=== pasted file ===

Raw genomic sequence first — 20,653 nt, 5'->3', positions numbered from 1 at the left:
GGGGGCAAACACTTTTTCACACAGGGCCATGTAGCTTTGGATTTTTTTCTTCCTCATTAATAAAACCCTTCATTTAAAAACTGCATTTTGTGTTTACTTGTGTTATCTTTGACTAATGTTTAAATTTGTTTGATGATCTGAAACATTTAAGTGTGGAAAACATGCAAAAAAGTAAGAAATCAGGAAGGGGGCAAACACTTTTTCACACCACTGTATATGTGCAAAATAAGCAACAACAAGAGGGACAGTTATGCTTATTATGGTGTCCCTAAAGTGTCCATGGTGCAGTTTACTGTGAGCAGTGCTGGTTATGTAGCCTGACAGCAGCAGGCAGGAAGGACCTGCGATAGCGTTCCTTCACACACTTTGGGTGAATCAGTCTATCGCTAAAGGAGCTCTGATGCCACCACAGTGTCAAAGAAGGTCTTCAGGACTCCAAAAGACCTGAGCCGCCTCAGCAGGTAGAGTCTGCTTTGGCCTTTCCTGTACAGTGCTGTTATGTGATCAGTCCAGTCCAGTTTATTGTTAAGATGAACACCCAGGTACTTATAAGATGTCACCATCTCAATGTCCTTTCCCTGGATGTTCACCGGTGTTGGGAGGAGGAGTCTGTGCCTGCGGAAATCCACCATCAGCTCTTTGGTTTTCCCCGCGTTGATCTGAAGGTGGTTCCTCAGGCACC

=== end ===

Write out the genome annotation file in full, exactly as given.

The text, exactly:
Raw genomic sequence first — 20,653 nt, 5'->3', positions numbered from 1 at the left:
GGGGGCAAACACTTTTTCACACAGGGCCATGTAGCTTTGGATTTTTTTCTTCCTCATTAATAAAACCCTTCATTTAAAAACTGCATTTTGTGTTTACTTGTGTTATCTTTGACTAATGTTTAAATTTGTTTGATGATCTGAAACATTTAAGTGTGGAAAACATGCAAAAAAGTAAGAAATCAGGAAGGGGGCAAACACTTTTTCACACCACTGTATATGTGCAAAATAAGCAACAACAAGAGGGACAGTTATGCTTATTATGGTGTCCCTAAAGTGTCCATGGTGCAGTTTACTGTGAGCAGTGCTGGTTATGTAGCCTGACAGCAGCAGGCAGGAAGGACCTGCGATAGCGTTCCTTCACACACTTTGGGTGAATCAGTCTATCGCTAAAGGAGCTCTGATGCCACCACAGTGTCAAAGAAGGTCTTCAGGACTCCAAAAGACCTGAGCCGCCTCAGCAGGTAGAGTCTGCTTTGGCCTTTCCTGTACAGTGCTGTTATGTGATCAGTCCAGTCCAGTTTATTGTTAAGATGAACACCCAGGTACTTATAAGATGTCACCATCTCAATGTCCTTTCCCTGGATGTTCACCGGTGTTGGGAGGAGGAGTCTGTGCCTGCGGAAATCCACCATCAGCTCTTTGGTTTTCCCCGCGTTGATCTGAAGGTGGTTCCTCAGGCACC